Transverse Myelitis Awareness Day


An image of a torso with a glowing blue spine. The image reads Transverse Myelitis Awareness Day.


Transverse Myelitis, or TM, is a rare neurological condition. It is caused by the swelling of the spinal cord, which damages the nerves and can leave permanent scars or lesions. These lesions interrupt the communication between the nerves and the spinal cord, and the rest of the body, leading to symptoms like loss of sensation and movement. 

For TM Awareness day this year we sat down with two individuals who have lived through the illness to better understand what life with TM is like, and how it affects a person even after recovery. Gill, an occupational therapist and moving and handling expert, and Trish, mum of two and formerly a full time carer for her youngest son Lewis, were both kind enough to not only share their experiences but also what it was like to go from carer to cared for. 

What is Transverse Myelitis 

Transverse Myelitis can happen to anyone, at any time, and with very little warning. This was the case for both Trish and Gill. For Gill, she woke up one morning feeling completely normal, and two hours later she was in an ambulance with paralysis. For Trish the situation was similar. Trish was the full time carer for her youngest son Lewis, who has a number of complex disabilities. After taking the night shift to administer his night time medicines and feeds, she was taking a shower when a creeping numbness started to make it's way up her feet and legs. Like Gill, within a few hours she was in an ambulance on her way to the hospital. 

This is a very common symptom of TM. Pain and or tingling / numbness in the legs is common. This often starts in the lower back and then shoots down the legs, though the pain symptoms vary depending on the parts of the spinal cord that is affected. When at hospital Trish started to get some feeling back but it was mostly nerve pain.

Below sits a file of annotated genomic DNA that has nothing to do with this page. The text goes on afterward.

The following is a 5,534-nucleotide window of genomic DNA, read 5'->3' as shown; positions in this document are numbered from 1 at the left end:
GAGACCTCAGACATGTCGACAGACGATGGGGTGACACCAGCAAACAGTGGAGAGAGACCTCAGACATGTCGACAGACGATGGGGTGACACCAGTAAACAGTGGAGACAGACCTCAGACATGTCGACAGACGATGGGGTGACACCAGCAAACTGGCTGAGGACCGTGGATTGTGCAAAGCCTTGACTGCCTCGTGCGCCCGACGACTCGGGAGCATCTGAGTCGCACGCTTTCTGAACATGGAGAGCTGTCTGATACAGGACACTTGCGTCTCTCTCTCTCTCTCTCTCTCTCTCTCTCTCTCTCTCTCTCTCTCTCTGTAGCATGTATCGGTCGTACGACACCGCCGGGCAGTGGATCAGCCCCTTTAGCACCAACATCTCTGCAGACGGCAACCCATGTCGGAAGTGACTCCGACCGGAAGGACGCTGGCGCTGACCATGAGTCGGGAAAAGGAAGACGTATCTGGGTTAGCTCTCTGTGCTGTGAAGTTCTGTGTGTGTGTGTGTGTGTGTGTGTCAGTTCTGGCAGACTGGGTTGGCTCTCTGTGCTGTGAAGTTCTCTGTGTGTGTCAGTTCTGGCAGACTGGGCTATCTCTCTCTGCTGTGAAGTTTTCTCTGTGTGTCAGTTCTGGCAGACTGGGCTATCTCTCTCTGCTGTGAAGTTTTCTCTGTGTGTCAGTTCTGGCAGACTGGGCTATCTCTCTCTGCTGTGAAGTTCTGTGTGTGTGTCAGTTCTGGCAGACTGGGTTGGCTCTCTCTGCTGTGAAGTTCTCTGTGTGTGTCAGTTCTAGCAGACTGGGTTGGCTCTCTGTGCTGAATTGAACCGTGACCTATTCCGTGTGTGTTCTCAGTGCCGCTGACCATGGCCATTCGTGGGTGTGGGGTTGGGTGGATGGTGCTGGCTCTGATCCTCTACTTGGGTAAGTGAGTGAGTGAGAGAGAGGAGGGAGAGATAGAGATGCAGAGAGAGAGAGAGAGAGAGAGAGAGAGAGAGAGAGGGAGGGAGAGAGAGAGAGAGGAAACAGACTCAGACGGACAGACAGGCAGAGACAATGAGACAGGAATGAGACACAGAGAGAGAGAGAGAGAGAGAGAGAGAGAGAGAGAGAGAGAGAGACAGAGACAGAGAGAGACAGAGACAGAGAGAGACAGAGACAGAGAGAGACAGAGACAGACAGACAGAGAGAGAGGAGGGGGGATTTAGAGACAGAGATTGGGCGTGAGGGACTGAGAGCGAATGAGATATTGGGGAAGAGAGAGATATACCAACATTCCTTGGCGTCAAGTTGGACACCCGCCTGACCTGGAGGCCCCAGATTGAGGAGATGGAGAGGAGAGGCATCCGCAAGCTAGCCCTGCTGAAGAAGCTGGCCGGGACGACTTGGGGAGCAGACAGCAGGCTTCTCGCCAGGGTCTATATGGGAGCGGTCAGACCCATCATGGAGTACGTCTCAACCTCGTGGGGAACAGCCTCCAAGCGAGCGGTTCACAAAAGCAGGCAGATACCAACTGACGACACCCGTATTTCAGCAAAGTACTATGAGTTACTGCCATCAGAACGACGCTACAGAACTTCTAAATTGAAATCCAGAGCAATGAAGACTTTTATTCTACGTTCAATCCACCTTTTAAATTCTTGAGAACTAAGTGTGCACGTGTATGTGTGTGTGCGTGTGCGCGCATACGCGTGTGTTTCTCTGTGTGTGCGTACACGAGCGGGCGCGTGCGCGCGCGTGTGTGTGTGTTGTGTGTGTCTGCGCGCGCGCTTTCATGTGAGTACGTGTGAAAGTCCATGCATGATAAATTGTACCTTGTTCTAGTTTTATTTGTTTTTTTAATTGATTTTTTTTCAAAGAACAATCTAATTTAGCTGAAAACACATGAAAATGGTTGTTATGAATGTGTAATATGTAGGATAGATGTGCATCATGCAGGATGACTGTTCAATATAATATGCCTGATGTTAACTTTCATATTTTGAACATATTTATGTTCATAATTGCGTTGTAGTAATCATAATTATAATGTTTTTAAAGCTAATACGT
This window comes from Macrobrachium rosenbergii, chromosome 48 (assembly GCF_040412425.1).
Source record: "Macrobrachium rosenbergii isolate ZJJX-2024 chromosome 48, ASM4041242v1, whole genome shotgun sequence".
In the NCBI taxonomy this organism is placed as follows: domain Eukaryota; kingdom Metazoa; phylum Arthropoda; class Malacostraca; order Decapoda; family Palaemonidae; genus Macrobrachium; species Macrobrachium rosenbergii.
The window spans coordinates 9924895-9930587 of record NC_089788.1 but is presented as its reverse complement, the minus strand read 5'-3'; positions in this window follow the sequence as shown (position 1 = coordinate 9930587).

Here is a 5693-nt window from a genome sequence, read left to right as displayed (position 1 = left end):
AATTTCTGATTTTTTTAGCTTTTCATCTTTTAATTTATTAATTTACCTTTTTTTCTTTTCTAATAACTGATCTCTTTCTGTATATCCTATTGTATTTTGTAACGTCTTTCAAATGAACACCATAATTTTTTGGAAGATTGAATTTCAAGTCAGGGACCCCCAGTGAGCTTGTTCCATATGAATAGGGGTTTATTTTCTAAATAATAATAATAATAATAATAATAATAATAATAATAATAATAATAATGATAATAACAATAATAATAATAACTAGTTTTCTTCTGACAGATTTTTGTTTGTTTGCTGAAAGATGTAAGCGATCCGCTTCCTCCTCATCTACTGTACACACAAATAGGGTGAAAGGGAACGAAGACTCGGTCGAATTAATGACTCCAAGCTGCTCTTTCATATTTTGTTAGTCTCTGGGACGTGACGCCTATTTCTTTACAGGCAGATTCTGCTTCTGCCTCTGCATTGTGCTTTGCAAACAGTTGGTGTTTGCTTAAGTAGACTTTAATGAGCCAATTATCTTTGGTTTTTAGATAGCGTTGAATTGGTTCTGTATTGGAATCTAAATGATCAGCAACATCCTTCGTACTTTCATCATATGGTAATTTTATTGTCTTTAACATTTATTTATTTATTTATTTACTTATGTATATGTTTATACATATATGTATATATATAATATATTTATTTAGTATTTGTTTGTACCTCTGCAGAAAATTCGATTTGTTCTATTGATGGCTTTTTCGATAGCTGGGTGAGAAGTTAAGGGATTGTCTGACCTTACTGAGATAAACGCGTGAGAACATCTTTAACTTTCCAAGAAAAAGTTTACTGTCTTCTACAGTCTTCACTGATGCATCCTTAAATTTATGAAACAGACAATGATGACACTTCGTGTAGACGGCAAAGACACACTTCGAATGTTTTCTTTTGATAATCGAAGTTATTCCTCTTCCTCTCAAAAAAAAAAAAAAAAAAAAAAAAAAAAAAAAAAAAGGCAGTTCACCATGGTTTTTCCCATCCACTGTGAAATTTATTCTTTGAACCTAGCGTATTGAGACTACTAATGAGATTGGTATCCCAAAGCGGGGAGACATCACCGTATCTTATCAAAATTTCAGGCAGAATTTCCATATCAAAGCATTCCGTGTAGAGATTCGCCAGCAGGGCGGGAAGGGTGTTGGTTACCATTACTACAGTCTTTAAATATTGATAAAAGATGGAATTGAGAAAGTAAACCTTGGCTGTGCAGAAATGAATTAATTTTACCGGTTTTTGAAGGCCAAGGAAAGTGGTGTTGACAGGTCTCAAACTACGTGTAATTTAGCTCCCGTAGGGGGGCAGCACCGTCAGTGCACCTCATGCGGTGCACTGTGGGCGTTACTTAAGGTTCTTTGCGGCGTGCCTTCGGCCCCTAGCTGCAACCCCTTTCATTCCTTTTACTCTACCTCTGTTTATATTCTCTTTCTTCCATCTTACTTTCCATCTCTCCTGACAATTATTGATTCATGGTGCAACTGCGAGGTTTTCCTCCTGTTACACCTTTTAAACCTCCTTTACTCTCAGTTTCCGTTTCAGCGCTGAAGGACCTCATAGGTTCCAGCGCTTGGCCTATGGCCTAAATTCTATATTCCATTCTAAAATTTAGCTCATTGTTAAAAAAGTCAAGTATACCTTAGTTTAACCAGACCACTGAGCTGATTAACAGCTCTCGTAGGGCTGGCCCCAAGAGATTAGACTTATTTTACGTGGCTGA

Weakness in one's arms or legs, feelings of heaviness or, like Trish and Gill, total paralysis are also common symptoms of TM. It can also cause abnormal sensations like numbness, tingling, cold, or burning. Some people also experience bladder and bowel problems. This may include needing to urinate more frequently, urinary incontinence, difficulty urinating and constipation. When Trish arrived at the hospital she was catheterised to prevent any issues for her. 

So what causes it? 

There are various causes of TM, though the exact reason that some people develop it remains unclear. Sometimes there may be no cause at all. This was the case for Gill, who was perfectly healthy one day and then in hospital the next. 

Some viral, bacterial and fungal infections that can affect the spinal cord have been known to cause transverse myelitis. In most cases the inflammatory disorder appears after recovery from the initial infection. Some of the viruses known to be linked to TM are as follows: 

  • Herpes virus, including those that cause chicken pox and shingles
  • Cytomegalovirus
  • Epstein-Barr
  • HIV
  • Entoviruses eg poliovirus
  • West Nile
  • Echovirus
  • Zika
  • Influenza
  • Hepatitis B
  • Mumps, measles, rubella

Bacterial diseases 

  • Lyme disease
  • Syphilis
  • Tuberculosis
  • Actinomyces
  • Pertusis
  • Tetanus
  • Diptheria

Other virus may trigger an auto-immune response without directly infecting the spinal cord. Similarly the list of bacterial infections above is not exhaustive. Very rarely parasites and fungal infections may infect the spinal cord. More commonly however there are a number of inflammatory conditions that appear to be linked to the disorder. 

Neuromyelitis Optica 

This causes inflammation and myelin loss around the spinal cord and the nerve in your eye that transmits information to your brain. 

Autoimmune disorders